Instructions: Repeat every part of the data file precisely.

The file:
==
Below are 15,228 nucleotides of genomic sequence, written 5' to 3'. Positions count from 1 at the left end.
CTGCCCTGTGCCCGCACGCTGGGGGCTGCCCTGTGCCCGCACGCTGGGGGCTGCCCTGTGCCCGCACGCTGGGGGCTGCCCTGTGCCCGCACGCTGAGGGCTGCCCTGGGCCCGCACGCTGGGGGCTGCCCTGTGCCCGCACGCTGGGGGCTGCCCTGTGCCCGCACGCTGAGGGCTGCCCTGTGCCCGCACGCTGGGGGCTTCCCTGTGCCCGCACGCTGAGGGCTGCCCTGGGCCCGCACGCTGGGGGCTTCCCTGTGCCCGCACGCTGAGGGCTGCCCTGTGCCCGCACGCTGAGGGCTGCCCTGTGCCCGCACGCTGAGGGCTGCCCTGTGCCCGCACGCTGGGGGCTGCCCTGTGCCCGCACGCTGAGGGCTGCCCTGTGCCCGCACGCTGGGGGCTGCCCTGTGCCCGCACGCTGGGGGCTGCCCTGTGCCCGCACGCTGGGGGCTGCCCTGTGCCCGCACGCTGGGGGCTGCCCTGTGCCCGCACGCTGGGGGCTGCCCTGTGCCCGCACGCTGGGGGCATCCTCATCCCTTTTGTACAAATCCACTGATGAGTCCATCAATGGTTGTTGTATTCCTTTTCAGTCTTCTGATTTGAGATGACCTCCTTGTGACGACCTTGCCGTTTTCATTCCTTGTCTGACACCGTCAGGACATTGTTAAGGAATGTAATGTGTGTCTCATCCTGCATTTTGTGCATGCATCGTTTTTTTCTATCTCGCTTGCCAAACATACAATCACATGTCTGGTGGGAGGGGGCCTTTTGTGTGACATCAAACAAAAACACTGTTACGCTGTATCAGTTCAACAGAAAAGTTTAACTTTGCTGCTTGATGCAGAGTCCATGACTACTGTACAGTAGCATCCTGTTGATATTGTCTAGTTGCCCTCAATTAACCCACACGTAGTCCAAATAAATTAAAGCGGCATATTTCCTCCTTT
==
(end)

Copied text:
Below are 15,228 nucleotides of genomic sequence, written 5' to 3'. Positions count from 1 at the left end.
CTGCCCTGTGCCCGCACGCTGGGGGCTGCCCTGTGCCCGCACGCTGGGGGCTGCCCTGTGCCCGCACGCTGGGGGCTGCCCTGTGCCCGCACGCTGAGGGCTGCCCTGGGCCCGCACGCTGGGGGCTGCCCTGTGCCCGCACGCTGGGGGCTGCCCTGTGCCCGCACGCTGAGGGCTGCCCTGTGCCCGCACGCTGGGGGCTTCCCTGTGCCCGCACGCTGAGGGCTGCCCTGGGCCCGCACGCTGGGGGCTTCCCTGTGCCCGCACGCTGAGGGCTGCCCTGTGCCCGCACGCTGAGGGCTGCCCTGTGCCCGCACGCTGAGGGCTGCCCTGTGCCCGCACGCTGGGGGCTGCCCTGTGCCCGCACGCTGAGGGCTGCCCTGTGCCCGCACGCTGGGGGCTGCCCTGTGCCCGCACGCTGGGGGCTGCCCTGTGCCCGCACGCTGGGGGCTGCCCTGTGCCCGCACGCTGGGGGCTGCCCTGTGCCCGCACGCTGGGGGCTGCCCTGTGCCCGCACGCTGGGGGCATCCTCATCCCTTTTGTACAAATCCACTGATGAGTCCATCAATGGTTGTTGTATTCCTTTTCAGTCTTCTGATTTGAGATGACCTCCTTGTGACGACCTTGCCGTTTTCATTCCTTGTCTGACACCGTCAGGACATTGTTAAGGAATGTAATGTGTGTCTCATCCTGCATTTTGTGCATGCATCGTTTTTTTCTATCTCGCTTGCCAAACATACAATCACATGTCTGGTGGGAGGGGGCCTTTTGTGTGACATCAAACAAAAACACTGTTACGCTGTATCAGTTCAACAGAAAAGTTTAACTTTGCTGCTTGATGCAGAGTCCATGACTACTGTACAGTAGCATCCTGTTGATATTGTCTAGTTGCCCTCAATTAACCCACACGTAGTCCAAATAAATTAAAGCGGCATATTTCCTCCTTT